Skill Sets for Hire

Raritan Bay Medical Center needed digital marketing skills, and found them in an outsourced arrangement

Social media is significantly changing how people want to receive information, says Lynette King-Davis, vice president, marketing and business development, Raritan Bay Medical Center, Perth Amboy, N.J. At the same time, healthcare providers’ need to engage their communities and clinical staff is paramount. Combining these two factors requires staff with a specific skill set. That’s why, in 2008, Raritan Bay signed an agreement with Montclair, N.J.-based Verasoni Worldwide for web hosting, design and digital strategy. The relationship between the two has grown ever since.

“I certainly know of other hospitals that outsource marketing functions, and I certainly have always had an ad agency of record for creative strategy – advertising – and media buying,” says King-Davis. Her staff is small, and her department has always relied on freelancers to help with larger projects.

“I looked at other vendors, and still continue to see what others offer, but I chose Verasoni because of their responsiveness to my needs, their enthusiasm about incorporating new and emerging web products to meet my goals, and their focus on developing and implementing strategies with measurable results.” Raritan Bay’s contract with the vendor is “clear and specific on the goals and deliverables,” she adds.

Twelve-month plan
The agreement began with a thorough planning session, where Raritan Bay and Verasoni established a 12-month marketing communications plan, with a budget attached to each strategy, says Verasoni CEO Abe Kasbo. “We work in concert with Raritan Bay Medical Center to ensure that the hospital’s marketing communications, which are married to the hospital’s strategic plans, are met, and we establish monthly benchmarks for deliverables and cost savings related to media buying or securing related services that we can negotiate on behalf of the hospital,” he continues.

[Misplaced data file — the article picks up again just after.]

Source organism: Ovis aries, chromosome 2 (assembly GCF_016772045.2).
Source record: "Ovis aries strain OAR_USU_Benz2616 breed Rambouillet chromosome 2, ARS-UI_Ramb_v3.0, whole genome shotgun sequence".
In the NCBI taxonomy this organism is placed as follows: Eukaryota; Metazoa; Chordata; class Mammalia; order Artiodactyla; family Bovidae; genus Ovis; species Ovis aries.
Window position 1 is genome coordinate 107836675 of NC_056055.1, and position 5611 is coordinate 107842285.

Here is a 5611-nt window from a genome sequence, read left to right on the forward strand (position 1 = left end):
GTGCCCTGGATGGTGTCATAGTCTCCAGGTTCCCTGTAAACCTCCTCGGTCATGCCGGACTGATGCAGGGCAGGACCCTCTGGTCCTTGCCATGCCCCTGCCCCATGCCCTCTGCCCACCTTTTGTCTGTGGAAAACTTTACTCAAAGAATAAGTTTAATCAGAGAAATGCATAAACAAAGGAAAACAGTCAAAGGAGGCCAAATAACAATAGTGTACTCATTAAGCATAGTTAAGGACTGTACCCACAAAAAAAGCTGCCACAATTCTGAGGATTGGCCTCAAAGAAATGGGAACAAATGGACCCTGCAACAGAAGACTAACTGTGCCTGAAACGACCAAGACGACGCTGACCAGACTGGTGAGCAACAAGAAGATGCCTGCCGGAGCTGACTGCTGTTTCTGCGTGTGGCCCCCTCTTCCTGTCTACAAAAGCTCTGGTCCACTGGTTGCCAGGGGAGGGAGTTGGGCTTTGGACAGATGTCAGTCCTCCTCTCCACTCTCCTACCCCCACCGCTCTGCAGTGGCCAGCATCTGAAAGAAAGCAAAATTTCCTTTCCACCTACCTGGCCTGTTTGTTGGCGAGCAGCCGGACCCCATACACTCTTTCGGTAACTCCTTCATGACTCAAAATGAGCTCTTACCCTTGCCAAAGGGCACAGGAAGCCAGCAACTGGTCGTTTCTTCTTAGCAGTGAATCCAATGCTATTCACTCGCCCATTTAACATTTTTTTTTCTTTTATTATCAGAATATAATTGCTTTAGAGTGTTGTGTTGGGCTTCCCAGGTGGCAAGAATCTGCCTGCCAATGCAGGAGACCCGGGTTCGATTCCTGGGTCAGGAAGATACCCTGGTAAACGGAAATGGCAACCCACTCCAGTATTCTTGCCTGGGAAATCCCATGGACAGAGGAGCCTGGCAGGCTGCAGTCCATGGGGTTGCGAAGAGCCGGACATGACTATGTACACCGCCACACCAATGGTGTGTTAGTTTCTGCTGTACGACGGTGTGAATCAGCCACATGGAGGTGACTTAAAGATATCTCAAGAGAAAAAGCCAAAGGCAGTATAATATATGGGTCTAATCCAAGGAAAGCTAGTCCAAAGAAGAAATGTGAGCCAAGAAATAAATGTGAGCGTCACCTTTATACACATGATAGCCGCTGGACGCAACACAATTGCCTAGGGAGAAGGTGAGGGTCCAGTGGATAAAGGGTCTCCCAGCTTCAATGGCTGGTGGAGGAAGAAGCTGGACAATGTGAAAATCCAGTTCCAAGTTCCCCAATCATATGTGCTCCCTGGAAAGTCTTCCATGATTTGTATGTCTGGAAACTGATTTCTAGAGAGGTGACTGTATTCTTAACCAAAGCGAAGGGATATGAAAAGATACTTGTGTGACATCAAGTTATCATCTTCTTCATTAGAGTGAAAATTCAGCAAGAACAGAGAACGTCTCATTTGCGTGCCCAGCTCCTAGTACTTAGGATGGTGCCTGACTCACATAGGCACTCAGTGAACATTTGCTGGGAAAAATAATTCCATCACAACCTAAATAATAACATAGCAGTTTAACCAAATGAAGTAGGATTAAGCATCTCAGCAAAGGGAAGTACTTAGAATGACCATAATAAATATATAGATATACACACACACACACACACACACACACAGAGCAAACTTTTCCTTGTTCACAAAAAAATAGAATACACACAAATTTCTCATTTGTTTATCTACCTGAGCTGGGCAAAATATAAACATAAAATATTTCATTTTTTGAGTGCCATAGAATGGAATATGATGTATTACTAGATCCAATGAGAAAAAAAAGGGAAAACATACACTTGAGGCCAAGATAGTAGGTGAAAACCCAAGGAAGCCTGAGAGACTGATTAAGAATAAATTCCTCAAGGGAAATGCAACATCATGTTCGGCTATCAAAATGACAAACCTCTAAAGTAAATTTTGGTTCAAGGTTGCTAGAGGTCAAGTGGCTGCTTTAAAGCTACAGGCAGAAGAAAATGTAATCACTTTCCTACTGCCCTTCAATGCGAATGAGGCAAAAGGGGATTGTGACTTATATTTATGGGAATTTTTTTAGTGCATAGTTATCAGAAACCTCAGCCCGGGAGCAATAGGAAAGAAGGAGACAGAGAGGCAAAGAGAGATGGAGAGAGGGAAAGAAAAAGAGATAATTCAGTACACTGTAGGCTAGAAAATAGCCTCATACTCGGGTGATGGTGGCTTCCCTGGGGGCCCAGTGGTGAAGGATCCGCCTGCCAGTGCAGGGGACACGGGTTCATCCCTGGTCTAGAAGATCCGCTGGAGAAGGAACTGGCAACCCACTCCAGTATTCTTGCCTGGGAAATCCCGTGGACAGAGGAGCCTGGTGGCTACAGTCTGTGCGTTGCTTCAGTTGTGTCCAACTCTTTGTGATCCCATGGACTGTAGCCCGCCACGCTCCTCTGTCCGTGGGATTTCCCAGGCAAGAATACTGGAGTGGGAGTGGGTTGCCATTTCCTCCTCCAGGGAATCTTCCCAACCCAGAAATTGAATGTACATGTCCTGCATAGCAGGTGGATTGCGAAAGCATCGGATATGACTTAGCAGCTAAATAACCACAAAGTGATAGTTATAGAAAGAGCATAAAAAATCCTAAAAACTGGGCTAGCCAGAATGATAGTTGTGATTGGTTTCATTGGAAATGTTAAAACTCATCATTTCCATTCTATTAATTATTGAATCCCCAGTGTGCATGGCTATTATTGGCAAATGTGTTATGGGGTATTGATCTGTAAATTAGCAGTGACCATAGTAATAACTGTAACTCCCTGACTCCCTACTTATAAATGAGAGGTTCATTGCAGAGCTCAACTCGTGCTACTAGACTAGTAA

“However, it’s important to note that the relationship is very fluid, because as you can imagine, there are unforeseen situations that come up, such as reputation management or crisis communications, which need immediate attention, or a new service line comes on board.”

“I have a very small staff, focused on day-to-day issues,” says King-Davis. “Planning for and implementing a highly engaging internal and external digital communications strategy would not have been possible without the help of an external vendor.” Verasoni has saved Raritan Bay Medical Center 15 percent on its cable media buy and 30 percent on web services, she says. And the vendor has orchestrated some unique public relations events, including a flash mob to drive awareness for cardiac health, as well as the “tweeting” of a surgical procedure.

At press time, Verasoni and Raritan Bay were putting together a program to complement the medical center’s physician outreach efforts. “We’re developing a program that will bring professional and educational resources to them and their staffs, such as legal advice, claims and billing training, marketing resources for their practices, etc., in order to help them grow in this new and fast evolving healthcare market,” says King-Davis.

“Verasoni is a small agency, and as with any small agency, you worry about the amount of resources available to you,” she says. “Having a contract that is clear and specific on the goals and deliverables helped ease any misgivings about this.”